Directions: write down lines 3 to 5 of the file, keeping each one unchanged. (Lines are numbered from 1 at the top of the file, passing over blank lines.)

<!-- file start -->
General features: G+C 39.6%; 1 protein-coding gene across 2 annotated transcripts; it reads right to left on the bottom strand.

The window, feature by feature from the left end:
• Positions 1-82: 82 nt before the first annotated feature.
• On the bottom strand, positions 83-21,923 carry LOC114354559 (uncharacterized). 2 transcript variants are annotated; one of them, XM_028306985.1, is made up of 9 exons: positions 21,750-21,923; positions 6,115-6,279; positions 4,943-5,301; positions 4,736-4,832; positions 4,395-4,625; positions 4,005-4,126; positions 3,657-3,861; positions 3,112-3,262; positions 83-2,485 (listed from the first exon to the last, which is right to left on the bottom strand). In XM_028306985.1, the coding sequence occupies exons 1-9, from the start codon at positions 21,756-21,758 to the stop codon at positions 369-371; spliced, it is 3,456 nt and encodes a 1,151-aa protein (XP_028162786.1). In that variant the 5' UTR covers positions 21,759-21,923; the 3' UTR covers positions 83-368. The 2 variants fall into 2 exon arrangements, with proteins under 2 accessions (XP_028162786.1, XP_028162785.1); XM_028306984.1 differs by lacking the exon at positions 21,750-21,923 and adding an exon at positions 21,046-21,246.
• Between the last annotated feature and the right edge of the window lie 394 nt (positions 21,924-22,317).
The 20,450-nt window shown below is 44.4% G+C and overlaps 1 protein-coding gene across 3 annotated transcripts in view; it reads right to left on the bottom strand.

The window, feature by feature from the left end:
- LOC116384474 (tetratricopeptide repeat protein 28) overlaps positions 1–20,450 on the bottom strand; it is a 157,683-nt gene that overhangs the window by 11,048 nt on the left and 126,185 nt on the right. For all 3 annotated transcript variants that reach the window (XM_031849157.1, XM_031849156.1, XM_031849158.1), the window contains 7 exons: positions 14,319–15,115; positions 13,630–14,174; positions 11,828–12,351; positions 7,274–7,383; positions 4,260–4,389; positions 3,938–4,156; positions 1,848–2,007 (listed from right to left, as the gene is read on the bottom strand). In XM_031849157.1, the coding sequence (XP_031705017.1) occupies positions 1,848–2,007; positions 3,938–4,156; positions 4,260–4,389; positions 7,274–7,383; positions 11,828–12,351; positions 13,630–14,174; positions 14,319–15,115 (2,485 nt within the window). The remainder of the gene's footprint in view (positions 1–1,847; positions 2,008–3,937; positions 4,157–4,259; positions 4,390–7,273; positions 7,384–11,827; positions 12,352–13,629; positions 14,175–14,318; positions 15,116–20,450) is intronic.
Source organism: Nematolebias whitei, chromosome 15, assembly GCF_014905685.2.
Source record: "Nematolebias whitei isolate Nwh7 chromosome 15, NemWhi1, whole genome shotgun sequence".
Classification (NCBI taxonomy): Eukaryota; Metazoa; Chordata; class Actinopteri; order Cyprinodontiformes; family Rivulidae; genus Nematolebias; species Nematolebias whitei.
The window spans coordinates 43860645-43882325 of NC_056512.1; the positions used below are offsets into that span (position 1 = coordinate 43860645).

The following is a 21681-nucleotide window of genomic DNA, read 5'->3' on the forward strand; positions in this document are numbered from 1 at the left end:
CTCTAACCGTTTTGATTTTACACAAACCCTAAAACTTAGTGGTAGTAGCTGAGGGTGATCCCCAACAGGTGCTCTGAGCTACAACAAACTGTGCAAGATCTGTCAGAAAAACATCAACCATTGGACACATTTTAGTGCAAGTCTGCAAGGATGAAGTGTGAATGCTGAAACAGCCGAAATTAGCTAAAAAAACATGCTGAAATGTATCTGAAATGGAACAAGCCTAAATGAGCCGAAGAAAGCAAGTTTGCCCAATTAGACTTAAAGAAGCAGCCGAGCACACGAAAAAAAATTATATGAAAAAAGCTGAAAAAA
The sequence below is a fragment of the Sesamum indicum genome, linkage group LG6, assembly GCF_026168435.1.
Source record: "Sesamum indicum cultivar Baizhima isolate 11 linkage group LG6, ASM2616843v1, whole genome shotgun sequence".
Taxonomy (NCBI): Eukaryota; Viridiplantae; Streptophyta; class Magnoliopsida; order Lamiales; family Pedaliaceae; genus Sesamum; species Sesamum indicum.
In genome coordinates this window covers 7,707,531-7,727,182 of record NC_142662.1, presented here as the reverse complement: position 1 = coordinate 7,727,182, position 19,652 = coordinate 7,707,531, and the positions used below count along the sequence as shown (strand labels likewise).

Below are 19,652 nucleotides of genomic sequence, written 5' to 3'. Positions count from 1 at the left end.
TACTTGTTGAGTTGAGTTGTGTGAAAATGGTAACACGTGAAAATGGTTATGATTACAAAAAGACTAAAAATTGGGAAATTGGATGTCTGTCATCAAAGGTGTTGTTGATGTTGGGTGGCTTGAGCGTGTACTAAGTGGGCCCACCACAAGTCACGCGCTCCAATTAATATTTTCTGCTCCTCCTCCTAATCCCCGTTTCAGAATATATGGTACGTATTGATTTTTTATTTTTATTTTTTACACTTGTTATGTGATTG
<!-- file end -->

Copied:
• Positions 1-82: 82 nt before the first annotated feature.
• On the bottom strand, positions 83-21,923 carry LOC114354559 (uncharacterized). 2 transcript variants are annotated; one of them, XM_028306985.1, is made up of 9 exons: positions 21,750-21,923; positions 6,115-6,279; positions 4,943-5,301; positions 4,736-4,832; positions 4,395-4,625; positions 4,005-4,126; positions 3,657-3,861; positions 3,112-3,262; positions 83-2,485 (listed from the first exon to the last, which is right to left on the bottom strand). In XM_028306985.1, the coding sequence occupies exons 1-9, from the start codon at positions 21,756-21,758 to the stop codon at positions 369-371; spliced, it is 3,456 nt and encodes a 1,151-aa protein (XP_028162786.1). In that variant the 5' UTR covers positions 21,759-21,923; the 3' UTR covers positions 83-368. The 2 variants fall into 2 exon arrangements, with proteins under 2 accessions (XP_028162786.1, XP_028162785.1); XM_028306984.1 differs by lacking the exon at positions 21,750-21,923 and adding an exon at positions 21,046-21,246.
• Between the last annotated feature and the right edge of the window lie 394 nt (positions 21,924-22,317).